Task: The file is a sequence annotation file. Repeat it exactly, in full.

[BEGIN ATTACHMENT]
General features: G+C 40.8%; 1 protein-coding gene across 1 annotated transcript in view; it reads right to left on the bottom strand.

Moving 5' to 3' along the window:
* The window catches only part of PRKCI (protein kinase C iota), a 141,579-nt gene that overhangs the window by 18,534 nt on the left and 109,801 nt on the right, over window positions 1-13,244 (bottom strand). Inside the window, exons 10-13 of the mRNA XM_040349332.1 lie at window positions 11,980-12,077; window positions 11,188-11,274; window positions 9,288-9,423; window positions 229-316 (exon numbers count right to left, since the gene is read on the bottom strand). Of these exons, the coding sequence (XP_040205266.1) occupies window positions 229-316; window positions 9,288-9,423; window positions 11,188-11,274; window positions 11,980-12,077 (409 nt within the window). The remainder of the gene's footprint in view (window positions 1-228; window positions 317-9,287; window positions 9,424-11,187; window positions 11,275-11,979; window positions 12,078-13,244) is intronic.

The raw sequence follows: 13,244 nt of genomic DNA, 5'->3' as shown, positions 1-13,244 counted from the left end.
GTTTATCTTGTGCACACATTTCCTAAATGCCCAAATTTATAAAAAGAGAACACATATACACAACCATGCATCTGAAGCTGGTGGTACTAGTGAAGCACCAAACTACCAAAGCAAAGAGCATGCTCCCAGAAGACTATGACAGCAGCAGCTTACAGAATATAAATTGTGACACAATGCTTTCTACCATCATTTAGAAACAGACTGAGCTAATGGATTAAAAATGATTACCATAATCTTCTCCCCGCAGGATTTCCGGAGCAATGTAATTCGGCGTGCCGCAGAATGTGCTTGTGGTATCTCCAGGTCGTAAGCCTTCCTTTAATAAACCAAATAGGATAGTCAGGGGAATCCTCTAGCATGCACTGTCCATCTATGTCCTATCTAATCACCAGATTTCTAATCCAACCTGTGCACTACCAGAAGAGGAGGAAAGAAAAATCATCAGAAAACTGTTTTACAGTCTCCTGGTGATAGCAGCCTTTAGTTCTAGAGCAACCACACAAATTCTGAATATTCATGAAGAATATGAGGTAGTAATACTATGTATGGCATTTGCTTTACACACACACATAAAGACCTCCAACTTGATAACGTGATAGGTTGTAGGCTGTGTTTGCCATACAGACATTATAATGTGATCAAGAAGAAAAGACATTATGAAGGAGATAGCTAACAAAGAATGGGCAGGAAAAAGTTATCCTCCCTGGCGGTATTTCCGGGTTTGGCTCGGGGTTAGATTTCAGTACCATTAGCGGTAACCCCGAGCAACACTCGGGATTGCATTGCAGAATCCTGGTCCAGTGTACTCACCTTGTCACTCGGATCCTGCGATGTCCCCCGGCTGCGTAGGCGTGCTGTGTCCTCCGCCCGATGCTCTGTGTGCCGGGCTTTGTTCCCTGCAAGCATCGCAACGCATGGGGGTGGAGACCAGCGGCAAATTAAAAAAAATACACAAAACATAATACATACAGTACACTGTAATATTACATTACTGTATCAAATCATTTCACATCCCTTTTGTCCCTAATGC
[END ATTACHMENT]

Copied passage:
General features: G+C 40.8%; 1 protein-coding gene across 1 annotated transcript in view; it reads right to left on the bottom strand.

Moving 5' to 3' along the window:
* The window catches only part of PRKCI (protein kinase C iota), a 141,579-nt gene that overhangs the window by 18,534 nt on the left and 109,801 nt on the right, over window positions 1-13,244 (bottom strand). Inside the window, exons 10-13 of the mRNA XM_040349332.1 lie at window positions 11,980-12,077; window positions 11,188-11,274; window positions 9,288-9,423; window positions 229-316 (exon numbers count right to left, since the gene is read on the bottom strand). Of these exons, the coding sequence (XP_040205266.1) occupies window positions 229-316; window positions 9,288-9,423; window positions 11,188-11,274; window positions 11,980-12,077 (409 nt within the window). The remainder of the gene's footprint in view (window positions 1-228; window positions 317-9,287; window positions 9,424-11,187; window positions 11,275-11,979; window positions 12,078-13,244) is intronic.

The raw sequence follows: 13,244 nt of genomic DNA, 5'->3' as shown, positions 1-13,244 counted from the left end.
GTTTATCTTGTGCACACATTTCCTAAATGCCCAAATTTATAAAAAGAGAACACATATACACAACCATGCATCTGAAGCTGGTGGTACTAGTGAAGCACCAAACTACCAAAGCAAAGAGCATGCTCCCAGAAGACTATGACAGCAGCAGCTTACAGAATATAAATTGTGACACAATGCTTTCTACCATCATTTAGAAACAGACTGAGCTAATGGATTAAAAATGATTACCATAATCTTCTCCCCGCAGGATTTCCGGAGCAATGTAATTCGGCGTGCCGCAGAATGTGCTTGTGGTATCTCCAGGTCGTAAGCCTTCCTTTAATAAACCAAATAGGATAGTCAGGGGAATCCTCTAGCATGCACTGTCCATCTATGTCCTATCTAATCACCAGATTTCTAATCCAACCTGTGCACTACCAGAAGAGGAGGAAAGAAAAATCATCAGAAAACTGTTTTACAGTCTCCTGGTGATAGCAGCCTTTAGTTCTAGAGCAACCACACAAATTCTGAATATTCATGAAGAATATGAGGTAGTAATACTATGTATGGCATTTGCTTTACACACACACATAAAGACCTCCAACTTGATAACGTGATAGGTTGTAGGCTGTGTTTGCCATACAGACATTATAATGTGATCAAGAAGAAAAGACATTATGAAGGAGATAGCTAACAAAGAATGGGCAGGAAAAAGTTATCCTCCCTGGCGGTATTTCCGGGTTTGGCTCGGGGTTAGATTTCAGTACCATTAGCGGTAACCCCGAGCAACACTCGGGATTGCATTGCAGAATCCTGGTCCAGTGTACTCACCTTGTCACTCGGATCCTGCGATGTCCCCCGGCTGCGTAGGCGTGCTGTGTCCTCCGCCCGATGCTCTGTGTGCCGGGCTTTGTTCCCTGCAAGCATCGCAACGCATGGGGGTGGAGACCAGCGGCAAATTAAAAAAAATACACAAAACATAATACATACAGTACACTGTAATATTACATTACTGTATCAAATCATTTCACATCCCTTTTGTCCCTAATGC